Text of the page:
Lysimăchus in Harpers Dictionary of Classical Antiquities
（Λυσίμαχος). One of Alexander's generals, who obtained Thrace in the division of the provinces after Alexander's death (B.C. 323), and assumed the title of king in B.C. 306. He joined the other generals of Alexander in opposing Antigonus, and it was he and Seleucus who gained the decisive victory at Ipsus over Antigonus, in which the latter fell (B.C. 301). In B.C. 291 Lysimachus was taken prisoner by Dromichaetes, king of the Getae, whose country he had invaded, but he was restored to liberty by the latter. In B.C. 287 Lysimachus and Pyrrhus expelled Demetrius from Macedonia. Pyrrhus, for a time, obtained possession of the Macedonian throne; but in the following year he was driven out of the country by Lysimachus, who now became king of Macedonia. Towards the end of his reign the aged Lysimachus put to death his son Agathocles, at the instigation of his wife, Arsinoe, daughter of Ptolemy Soter. This bloody deed alienated the minds of his subjects, and Seleucus invaded the dominions of Lysimachus. The two monarchs met in the plain of Corus (Corupedion), and Lysimachus fell in the battle that ensued, B.C. 281, in his eightieth year.
Lysimachus in Wikipedia
Lysimachus (Greek: Λυσίμαχος, Lysimachos; 360 BCE - 281 BCE) was a Macedonian officer and diadochus (i.e. "successor") of Alexander the Great, who became a basileus ("king") in 306 BCE, ruling Thrace, Asia Minor and Macedonia.
Lysimachus was born in 362/361 BC, the son of the Thessalian Agathocles from Crannon. He was granted citizenship in Macedon and was educated at the court in Pella. He was probably appointed Somatophylax during the reign of Philip II. During Alexander's Persian campaigns, he was one of his immediate bodyguards. In 324 BCE, in Susa, he was crowned in recognition for his actions in India. After Alexanderís death in 323 BCE, he was appointed to the government of Thrace as strategos.
In 315 BCE, he joined Cassander, Ptolemy and Seleucus against Antigonus, who, however, diverted his attention by stirring up Thracian and Scythian tribes against him. In 309 BCE, he founded Lysimachia in a commanding situation on the neck connecting the Chersonese with the mainland. He followed the example of Antigonus in taking the title of king.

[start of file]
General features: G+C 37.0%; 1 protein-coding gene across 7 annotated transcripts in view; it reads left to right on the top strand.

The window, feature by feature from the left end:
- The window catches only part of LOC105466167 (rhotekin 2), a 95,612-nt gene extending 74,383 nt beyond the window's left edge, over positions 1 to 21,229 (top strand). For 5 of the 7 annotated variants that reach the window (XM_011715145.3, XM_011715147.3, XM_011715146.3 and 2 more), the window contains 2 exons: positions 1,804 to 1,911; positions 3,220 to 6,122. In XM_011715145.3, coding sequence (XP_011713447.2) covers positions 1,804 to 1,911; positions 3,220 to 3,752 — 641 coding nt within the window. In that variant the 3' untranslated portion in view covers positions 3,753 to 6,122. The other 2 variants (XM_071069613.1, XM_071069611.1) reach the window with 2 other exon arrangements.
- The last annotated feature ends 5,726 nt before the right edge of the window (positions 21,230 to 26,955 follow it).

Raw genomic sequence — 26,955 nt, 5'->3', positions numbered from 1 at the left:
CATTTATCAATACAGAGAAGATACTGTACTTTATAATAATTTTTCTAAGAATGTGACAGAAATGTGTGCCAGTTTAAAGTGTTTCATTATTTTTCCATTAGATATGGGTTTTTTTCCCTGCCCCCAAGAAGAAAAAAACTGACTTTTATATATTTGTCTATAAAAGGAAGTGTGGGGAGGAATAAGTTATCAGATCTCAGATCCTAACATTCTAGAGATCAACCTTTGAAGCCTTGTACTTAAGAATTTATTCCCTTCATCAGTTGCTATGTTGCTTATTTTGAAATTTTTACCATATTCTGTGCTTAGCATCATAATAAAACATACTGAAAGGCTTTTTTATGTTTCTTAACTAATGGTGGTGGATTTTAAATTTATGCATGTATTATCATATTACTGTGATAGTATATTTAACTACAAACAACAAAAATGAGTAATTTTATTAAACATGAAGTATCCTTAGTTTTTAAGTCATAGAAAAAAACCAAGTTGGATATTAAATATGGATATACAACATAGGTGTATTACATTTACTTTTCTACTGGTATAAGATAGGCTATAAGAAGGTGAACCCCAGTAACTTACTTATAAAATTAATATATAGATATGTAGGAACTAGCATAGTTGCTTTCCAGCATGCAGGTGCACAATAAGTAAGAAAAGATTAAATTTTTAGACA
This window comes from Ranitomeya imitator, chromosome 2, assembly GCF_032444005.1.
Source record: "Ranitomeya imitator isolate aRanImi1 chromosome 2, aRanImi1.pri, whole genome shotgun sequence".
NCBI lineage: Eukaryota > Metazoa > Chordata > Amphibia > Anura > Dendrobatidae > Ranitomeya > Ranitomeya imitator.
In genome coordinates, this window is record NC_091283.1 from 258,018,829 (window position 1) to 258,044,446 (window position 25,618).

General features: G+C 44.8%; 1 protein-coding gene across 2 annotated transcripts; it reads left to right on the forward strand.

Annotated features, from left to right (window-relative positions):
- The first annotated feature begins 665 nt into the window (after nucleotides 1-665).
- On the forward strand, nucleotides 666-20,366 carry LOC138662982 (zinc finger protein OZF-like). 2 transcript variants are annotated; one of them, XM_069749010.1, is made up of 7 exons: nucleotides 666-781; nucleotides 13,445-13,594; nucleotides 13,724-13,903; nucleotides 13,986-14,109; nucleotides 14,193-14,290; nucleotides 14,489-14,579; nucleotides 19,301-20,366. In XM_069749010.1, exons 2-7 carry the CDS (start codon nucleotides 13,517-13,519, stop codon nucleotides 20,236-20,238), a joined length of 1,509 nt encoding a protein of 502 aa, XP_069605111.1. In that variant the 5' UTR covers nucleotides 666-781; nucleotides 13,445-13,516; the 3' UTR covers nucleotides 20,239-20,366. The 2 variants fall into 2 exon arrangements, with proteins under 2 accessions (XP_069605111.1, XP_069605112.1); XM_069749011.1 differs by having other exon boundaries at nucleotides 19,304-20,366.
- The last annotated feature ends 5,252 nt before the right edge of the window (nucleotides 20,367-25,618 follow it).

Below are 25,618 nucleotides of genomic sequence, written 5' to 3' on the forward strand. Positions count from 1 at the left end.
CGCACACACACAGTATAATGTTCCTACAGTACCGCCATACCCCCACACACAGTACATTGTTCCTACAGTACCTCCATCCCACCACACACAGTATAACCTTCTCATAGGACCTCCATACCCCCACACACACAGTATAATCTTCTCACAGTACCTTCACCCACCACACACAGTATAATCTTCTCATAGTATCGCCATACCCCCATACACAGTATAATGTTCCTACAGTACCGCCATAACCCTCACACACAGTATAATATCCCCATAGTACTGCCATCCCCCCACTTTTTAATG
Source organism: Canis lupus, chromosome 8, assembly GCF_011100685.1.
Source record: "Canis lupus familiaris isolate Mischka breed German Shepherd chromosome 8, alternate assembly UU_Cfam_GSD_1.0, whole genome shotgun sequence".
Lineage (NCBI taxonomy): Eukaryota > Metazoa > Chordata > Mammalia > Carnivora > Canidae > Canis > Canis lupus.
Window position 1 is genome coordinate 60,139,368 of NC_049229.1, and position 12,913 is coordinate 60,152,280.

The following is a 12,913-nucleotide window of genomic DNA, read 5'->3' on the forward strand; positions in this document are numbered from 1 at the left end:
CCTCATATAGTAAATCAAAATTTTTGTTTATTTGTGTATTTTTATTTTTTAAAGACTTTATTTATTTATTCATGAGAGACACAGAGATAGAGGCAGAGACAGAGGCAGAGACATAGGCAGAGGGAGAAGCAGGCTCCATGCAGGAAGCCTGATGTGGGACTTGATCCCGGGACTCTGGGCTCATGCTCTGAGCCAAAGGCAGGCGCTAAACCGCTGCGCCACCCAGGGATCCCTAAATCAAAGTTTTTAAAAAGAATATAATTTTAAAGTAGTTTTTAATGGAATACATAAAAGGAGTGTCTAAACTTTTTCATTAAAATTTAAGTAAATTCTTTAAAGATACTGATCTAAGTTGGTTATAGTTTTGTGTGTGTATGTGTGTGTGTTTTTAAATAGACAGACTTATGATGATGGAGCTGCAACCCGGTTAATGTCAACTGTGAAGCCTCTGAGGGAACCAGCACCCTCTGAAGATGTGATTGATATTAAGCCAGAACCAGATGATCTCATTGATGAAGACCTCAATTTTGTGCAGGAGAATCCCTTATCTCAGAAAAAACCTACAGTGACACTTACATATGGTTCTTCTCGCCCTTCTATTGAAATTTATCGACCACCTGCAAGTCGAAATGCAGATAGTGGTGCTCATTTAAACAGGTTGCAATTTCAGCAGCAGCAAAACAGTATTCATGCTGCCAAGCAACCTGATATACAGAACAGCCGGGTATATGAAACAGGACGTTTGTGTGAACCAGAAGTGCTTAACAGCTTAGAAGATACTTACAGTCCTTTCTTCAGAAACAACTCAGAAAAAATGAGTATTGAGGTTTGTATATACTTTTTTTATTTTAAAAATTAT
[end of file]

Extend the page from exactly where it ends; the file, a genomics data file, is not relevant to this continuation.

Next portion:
In 306 or 305, he assumed the title of "King", which he held until his death at Corupedium in 282/1.
In 302, when the second affiance between Cassander, Ptolemy and Seleucus was made, Lysimachus, reinforced by troops from Cassander, entered Asia Minor, where he met with little resistance. On the approach of Antigonus he retired into winter quarters near Heraclea, marrying its widowed queen Amastris, a Persian princess. Seleucus joined him in 301 BCE, and at the battle of Ipsus Antigonus was defeated and slain. His dominions were divided among the victors. Lysimachus share was Lydia, Ionia, Phrygia and the north coast of Asia Minor.
Feeling that Seleucus was becoming dangerously great, Lysimachus now allied himself with Ptolemy, marrying his daughter Arsinoe II of Egypt. Amastris, who had divorced herself from him, returned to Heraclea. When Antigonusís son Demetrius I of Macedon renewed hostilities (297 BCE), during his absence in Greece, Lysimachus seized his towns in Asia Minor, but in 294 BCE concluded a peace whereby Demetrius was recognized as ruler of Macedonia. He tried to carry his power beyond the Danube, but was defeated and taken prisoner by the Getae king Dromichaetes (Dromihete), who, however, set him free on amicable terms. Demetrius subsequently threatened Thrace, but had to retire due to a sudden uprising in Boeotia, and an attack from the king Pyrrhus of Epirus.
In 288 BCE, Lysimachus and Pyrrhus in turn invaded Macedonia, and drove Demetrius out of the country. Lysimachus left Pyrrhus in possession of Macedonia with the title of king for around seven months before Lysimachus invaded. For a short while the two ruled jointly but in 285 BCE Lysimachus expelled Pyrrhus.
Domestic troubles embittered the last years of Lysimachusís life. Amastris had been murdered by her two sons; Lysimachus treacherously put them to death. On his return Arsinoe asked the gift of Heraclea, and he granted her request, though he had promised to free the city. In 284 BCE Arsinoe, desirous of gaining the succession for her sons in preference to Agathocles (the eldest son of Lysimachus), intrigued against him with the help of her brother Ptolemy Keraunos; they accused him of conspiring with Seleucus to seize the throne, and he was put to death.
This atrocious deed of Lysimachus aroused great indignation. Many of the cities of Asia revolted, and his most trusted friends deserted him. The widow of Agathocles fled to Seleucus, who at once invaded the territory of Lysimachus in Asia. In 281 BCE, Lysimachus crossed the Hellespont into Lydia, and at the decisive Battle of Corupedium was killed. After some days his body was found on the field, protected from birds of prey by his faithful dog. Lysimachus's body was given over to his son Alexander, by whom it was interred at Lysymachia.